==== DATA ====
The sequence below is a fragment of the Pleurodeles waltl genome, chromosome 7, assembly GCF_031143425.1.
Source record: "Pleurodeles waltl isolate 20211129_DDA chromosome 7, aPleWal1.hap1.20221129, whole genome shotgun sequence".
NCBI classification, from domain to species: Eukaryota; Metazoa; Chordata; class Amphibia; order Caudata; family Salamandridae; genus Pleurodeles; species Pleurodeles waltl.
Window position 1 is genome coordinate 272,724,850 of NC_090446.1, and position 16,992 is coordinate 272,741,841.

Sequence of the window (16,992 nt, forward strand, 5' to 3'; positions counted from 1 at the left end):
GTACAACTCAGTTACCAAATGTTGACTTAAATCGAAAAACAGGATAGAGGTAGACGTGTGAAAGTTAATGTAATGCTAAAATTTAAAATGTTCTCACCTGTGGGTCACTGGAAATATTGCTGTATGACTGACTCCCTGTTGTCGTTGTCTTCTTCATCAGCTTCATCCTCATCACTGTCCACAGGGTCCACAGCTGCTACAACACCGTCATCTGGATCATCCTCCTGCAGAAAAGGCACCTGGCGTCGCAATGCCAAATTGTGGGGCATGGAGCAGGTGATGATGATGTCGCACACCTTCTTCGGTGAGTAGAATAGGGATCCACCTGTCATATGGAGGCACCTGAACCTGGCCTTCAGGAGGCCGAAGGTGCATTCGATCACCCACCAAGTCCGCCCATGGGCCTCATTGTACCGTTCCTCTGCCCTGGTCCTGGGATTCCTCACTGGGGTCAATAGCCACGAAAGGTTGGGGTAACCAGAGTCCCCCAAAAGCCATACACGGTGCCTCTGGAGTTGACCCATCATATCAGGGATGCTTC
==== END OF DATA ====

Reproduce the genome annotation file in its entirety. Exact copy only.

The sequence below is a fragment of the Pleurodeles waltl genome, chromosome 7, assembly GCF_031143425.1.
Source record: "Pleurodeles waltl isolate 20211129_DDA chromosome 7, aPleWal1.hap1.20221129, whole genome shotgun sequence".
NCBI classification, from domain to species: Eukaryota; Metazoa; Chordata; class Amphibia; order Caudata; family Salamandridae; genus Pleurodeles; species Pleurodeles waltl.
Window position 1 is genome coordinate 272,724,850 of NC_090446.1, and position 16,992 is coordinate 272,741,841.

Sequence of the window (16,992 nt, forward strand, 5' to 3'; positions counted from 1 at the left end):
GTACAACTCAGTTACCAAATGTTGACTTAAATCGAAAAACAGGATAGAGGTAGACGTGTGAAAGTTAATGTAATGCTAAAATTTAAAATGTTCTCACCTGTGGGTCACTGGAAATATTGCTGTATGACTGACTCCCTGTTGTCGTTGTCTTCTTCATCAGCTTCATCCTCATCACTGTCCACAGGGTCCACAGCTGCTACAACACCGTCATCTGGATCATCCTCCTGCAGAAAAGGCACCTGGCGTCGCAATGCCAAATTGTGGGGCATGGAGCAGGTGATGATGATGTCGCACACCTTCTTCGGTGAGTAGAATAGGGATCCACCTGTCATATGGAGGCACCTGAACCTGGCCTTCAGGAGGCCGAAGGTGCATTCGATCACCCACCAAGTCCGCCCATGGGCCTCATTGTACCGTTCCTCTGCCCTGGTCCTGGGATTCCTCACTGGGGTCAATAGCCACGAAAGGTTGGGGTAACCAGAGTCCCCCAAAAGCCATACACGGTGCCTCTGGAGTTGACCCATCATATCAGGGATGCTTC